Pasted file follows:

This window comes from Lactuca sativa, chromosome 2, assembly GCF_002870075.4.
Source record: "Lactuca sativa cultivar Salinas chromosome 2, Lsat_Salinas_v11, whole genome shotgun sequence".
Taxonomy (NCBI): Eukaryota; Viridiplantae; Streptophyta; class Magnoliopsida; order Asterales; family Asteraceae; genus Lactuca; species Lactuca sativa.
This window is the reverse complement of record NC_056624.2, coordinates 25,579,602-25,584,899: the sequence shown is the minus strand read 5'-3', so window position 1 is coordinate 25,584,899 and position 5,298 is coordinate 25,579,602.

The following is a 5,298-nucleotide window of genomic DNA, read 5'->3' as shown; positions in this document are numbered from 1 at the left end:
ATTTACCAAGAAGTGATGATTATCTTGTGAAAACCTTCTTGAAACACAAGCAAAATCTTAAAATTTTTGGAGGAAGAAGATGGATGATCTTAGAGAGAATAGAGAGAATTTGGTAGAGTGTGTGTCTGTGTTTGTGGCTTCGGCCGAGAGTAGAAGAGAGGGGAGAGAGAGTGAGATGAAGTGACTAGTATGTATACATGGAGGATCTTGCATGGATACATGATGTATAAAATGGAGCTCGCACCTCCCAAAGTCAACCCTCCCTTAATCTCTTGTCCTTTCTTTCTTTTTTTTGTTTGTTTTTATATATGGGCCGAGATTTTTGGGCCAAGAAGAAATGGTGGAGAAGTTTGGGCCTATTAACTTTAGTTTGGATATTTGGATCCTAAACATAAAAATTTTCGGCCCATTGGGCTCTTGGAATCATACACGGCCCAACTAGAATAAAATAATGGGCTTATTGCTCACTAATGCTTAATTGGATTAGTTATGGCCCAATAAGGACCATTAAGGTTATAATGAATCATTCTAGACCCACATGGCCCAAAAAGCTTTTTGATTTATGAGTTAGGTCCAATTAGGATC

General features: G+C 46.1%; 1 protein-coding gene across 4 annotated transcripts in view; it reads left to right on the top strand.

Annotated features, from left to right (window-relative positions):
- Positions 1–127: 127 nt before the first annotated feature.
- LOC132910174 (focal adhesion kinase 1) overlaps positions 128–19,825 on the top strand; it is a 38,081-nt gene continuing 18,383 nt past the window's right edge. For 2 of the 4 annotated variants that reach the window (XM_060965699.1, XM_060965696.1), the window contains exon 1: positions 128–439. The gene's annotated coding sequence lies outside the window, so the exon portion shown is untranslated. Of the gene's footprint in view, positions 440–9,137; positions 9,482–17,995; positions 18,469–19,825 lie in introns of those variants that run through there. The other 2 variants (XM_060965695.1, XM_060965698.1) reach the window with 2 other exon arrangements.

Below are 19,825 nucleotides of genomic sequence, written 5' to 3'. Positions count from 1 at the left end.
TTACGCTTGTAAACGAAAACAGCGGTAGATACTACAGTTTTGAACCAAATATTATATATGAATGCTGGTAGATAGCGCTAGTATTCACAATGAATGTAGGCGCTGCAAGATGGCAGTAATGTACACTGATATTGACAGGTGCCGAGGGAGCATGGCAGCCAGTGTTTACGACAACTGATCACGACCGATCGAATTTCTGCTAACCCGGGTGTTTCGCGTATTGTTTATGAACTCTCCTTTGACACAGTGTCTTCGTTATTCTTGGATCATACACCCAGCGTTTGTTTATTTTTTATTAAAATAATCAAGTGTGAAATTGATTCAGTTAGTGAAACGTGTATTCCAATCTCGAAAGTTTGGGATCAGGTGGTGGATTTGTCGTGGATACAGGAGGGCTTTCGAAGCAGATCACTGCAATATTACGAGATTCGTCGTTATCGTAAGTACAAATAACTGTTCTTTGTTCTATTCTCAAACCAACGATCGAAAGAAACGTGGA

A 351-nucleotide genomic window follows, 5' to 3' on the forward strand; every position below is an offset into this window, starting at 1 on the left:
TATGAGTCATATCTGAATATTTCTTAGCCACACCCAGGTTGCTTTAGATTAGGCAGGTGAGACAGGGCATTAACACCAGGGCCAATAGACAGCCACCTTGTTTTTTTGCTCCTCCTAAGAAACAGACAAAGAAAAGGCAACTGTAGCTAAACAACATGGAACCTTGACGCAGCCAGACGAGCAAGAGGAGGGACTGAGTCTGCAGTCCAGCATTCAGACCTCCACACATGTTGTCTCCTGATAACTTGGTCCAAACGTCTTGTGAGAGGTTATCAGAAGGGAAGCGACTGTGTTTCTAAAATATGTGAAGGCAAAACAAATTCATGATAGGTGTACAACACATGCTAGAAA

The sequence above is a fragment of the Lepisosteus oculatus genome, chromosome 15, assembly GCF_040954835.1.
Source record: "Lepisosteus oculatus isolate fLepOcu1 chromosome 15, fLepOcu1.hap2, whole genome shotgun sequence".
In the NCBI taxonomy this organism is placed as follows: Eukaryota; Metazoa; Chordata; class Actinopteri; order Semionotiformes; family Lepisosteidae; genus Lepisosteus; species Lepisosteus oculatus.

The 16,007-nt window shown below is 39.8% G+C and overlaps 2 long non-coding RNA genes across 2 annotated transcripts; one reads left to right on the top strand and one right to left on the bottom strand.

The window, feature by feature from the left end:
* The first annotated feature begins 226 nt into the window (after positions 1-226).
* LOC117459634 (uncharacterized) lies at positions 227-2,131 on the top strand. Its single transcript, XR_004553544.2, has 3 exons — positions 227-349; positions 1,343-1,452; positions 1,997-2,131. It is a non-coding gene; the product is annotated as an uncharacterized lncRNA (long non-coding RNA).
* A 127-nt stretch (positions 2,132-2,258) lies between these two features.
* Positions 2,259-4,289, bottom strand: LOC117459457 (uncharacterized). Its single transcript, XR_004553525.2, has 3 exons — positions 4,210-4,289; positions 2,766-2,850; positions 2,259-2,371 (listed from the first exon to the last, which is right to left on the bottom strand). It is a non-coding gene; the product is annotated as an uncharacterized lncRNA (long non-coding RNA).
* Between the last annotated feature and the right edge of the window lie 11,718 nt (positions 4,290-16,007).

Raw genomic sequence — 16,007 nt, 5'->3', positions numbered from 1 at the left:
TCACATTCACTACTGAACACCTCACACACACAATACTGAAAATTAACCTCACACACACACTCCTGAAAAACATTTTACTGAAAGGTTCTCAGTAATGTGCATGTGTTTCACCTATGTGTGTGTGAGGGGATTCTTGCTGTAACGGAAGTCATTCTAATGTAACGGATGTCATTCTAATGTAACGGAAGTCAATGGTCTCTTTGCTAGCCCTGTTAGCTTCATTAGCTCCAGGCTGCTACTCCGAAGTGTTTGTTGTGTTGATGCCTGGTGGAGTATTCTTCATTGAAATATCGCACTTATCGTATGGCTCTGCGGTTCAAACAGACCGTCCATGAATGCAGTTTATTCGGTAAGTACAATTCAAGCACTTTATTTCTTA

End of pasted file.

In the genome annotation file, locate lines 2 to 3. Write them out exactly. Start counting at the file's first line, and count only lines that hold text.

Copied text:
Source record: "Lactuca sativa cultivar Salinas chromosome 2, Lsat_Salinas_v11, whole genome shotgun sequence".
Taxonomy (NCBI): Eukaryota; Viridiplantae; Streptophyta; class Magnoliopsida; order Asterales; family Asteraceae; genus Lactuca; species Lactuca sativa.